How to take effective notes at university – OurWarwick
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How to take effective notes at university

Samantha Holden
Samantha Holden | Politics, Philosophy and Law (PPL) Contact Samantha

I wrote in a recent blog about taking notes and how when I first started at university my notes were a transcript of the lecture and this was not helpful. Quite a few people got in touch asking me to explain more about taking effective notes, so here we go.

Firstly divide up the module. For most modules each week will be on a new topic so divide your notes according to this e.g. Week 1 Brexit- I also colour code the different topics.

Then I have smaller titles- perhaps the title of the slide which I then underline and make bullet point notes underneath. I put keywords in bold and most importantly put cases, examples and scholars in bold. If I definitely need to mention this person I will also highlight their name as well as being in bold. This helps when writing essays as you have key things to refer back to.

I also use pictures as this really helps me remember e.g. a scholar called Taylor may have a picture of Taylor Swift next to it- sounds odd but really helpful when you come to revise.

Here is an example:

I appreciate that it takes longer to make your notes look nice but it actually saves you time down the line- I often try to get the writing down in the lecture and sort your format out later. Work SMART!

I also put exam tips in orange to make it clear.

A good software I use is Sonocent which really helps me with this. It allows you to download the PPT slides and put text next to it and also a recording of the lecture. You simply press enter to move to the next slide- this helps me keep up with the pace. A lot of the computers also have the software in the Library. Alternatively, you can make the notes in PPT slides note section.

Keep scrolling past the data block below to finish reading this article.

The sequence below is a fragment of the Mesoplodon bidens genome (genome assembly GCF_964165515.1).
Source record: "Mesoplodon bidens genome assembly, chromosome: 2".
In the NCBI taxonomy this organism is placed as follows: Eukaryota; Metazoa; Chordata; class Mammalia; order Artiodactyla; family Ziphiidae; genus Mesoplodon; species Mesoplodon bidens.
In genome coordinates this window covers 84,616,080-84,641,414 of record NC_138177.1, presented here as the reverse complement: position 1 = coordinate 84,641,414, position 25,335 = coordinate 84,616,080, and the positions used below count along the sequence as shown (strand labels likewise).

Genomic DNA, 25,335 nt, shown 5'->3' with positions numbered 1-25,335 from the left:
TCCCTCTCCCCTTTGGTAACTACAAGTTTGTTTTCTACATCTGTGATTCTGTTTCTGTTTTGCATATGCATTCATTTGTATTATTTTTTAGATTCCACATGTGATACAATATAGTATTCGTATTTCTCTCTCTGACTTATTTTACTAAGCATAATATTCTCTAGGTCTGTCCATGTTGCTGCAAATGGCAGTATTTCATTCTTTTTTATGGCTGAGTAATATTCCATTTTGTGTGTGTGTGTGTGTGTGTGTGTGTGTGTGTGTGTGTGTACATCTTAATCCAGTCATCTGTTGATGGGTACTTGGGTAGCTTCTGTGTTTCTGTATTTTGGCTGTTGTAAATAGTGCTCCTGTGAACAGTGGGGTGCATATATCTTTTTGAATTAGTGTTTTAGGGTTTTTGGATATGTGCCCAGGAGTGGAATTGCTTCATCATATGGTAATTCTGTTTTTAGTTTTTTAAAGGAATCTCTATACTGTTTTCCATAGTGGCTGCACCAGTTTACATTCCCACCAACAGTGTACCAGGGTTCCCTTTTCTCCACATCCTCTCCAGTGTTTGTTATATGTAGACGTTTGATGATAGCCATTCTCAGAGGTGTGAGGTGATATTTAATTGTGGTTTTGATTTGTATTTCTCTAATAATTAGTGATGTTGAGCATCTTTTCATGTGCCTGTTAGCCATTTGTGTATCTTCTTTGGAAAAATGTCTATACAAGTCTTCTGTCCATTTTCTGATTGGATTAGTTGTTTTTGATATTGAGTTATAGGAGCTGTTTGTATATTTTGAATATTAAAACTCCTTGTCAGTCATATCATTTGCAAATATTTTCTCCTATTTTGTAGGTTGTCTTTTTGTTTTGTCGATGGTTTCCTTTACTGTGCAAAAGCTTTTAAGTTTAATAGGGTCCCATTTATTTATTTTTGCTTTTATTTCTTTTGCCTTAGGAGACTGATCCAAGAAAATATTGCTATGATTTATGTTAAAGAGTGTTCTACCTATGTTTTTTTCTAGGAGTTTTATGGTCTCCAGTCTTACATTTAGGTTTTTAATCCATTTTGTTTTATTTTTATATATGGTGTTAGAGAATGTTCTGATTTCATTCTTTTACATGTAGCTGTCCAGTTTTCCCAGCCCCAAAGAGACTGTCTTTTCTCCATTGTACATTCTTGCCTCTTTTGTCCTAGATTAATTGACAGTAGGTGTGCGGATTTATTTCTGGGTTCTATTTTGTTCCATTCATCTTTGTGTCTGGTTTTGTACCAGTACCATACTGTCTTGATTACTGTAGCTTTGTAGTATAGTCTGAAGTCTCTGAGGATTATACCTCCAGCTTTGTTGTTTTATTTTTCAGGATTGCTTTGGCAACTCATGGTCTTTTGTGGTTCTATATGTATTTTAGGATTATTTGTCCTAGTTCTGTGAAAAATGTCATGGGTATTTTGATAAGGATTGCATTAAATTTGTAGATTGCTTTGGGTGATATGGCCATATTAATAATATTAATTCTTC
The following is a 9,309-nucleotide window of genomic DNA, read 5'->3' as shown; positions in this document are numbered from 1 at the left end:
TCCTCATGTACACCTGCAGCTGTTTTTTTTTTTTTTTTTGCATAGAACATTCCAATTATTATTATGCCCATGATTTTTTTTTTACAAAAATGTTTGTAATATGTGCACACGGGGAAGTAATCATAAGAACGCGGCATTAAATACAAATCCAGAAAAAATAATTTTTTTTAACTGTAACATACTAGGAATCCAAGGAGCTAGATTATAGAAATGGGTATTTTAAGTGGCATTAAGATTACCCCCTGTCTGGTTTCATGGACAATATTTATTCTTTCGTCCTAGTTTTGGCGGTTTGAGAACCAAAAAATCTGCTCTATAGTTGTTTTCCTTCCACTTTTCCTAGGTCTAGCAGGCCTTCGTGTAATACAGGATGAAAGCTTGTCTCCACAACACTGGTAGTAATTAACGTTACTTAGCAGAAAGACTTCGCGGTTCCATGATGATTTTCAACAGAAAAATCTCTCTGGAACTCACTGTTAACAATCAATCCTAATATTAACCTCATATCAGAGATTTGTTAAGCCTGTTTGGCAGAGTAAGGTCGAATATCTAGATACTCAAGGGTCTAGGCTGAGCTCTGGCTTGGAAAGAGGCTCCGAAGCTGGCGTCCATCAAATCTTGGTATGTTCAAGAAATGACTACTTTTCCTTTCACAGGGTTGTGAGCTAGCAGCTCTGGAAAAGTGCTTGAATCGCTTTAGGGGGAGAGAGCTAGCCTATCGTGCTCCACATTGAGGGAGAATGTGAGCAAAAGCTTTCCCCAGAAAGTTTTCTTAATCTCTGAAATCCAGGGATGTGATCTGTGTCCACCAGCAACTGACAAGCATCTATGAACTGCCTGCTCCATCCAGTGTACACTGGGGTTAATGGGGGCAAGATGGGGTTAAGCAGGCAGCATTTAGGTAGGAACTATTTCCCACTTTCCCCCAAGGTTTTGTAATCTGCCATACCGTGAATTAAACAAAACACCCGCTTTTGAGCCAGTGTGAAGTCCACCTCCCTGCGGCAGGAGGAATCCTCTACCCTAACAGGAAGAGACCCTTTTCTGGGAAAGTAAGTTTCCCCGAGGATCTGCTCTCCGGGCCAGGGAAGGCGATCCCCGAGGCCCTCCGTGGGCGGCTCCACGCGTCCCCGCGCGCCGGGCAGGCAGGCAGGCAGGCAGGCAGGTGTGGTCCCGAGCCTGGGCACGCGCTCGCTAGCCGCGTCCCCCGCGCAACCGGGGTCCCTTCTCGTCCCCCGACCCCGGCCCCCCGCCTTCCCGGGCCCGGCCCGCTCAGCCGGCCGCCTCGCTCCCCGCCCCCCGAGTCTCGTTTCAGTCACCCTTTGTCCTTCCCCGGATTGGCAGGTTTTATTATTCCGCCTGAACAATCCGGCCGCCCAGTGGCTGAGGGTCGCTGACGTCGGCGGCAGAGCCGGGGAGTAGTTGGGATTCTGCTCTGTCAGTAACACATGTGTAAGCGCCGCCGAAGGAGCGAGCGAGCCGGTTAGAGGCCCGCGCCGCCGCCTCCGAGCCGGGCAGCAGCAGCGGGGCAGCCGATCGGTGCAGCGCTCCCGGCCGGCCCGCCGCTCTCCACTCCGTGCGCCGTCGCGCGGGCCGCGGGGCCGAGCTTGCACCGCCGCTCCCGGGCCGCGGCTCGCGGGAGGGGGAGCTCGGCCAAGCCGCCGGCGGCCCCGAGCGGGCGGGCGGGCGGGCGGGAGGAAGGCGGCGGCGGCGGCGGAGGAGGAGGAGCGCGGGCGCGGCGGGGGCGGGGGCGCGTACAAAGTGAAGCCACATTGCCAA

Recording audio and creating notes from lectures- Sonocent Audio Notetaker  for PC – UOS Assistive Technology

When it comes to revision you will then have one document with all your stuff in. So transferring your notes into the word document I suggested is ideal and means you will create your own revision guide a bit like the CPG ones I used to have at school.

I also include a synopsis or small paragraph from the reading, journals and websites. Once I have created my booklet I used revision websites and YouTube videos to add to this.

When doing my exams online this year I was able to use Control F to find the answers/ authors quickly.

If you create a good revision booklet you can sell it to younger years and lots of student websites will also want it!

I hope this helps. Please message me or comment any questions about making notes I would be happy to help.

Samantha Holden
Samantha Holden | Politics, Philosophy and Law (PPL) Contact Samantha

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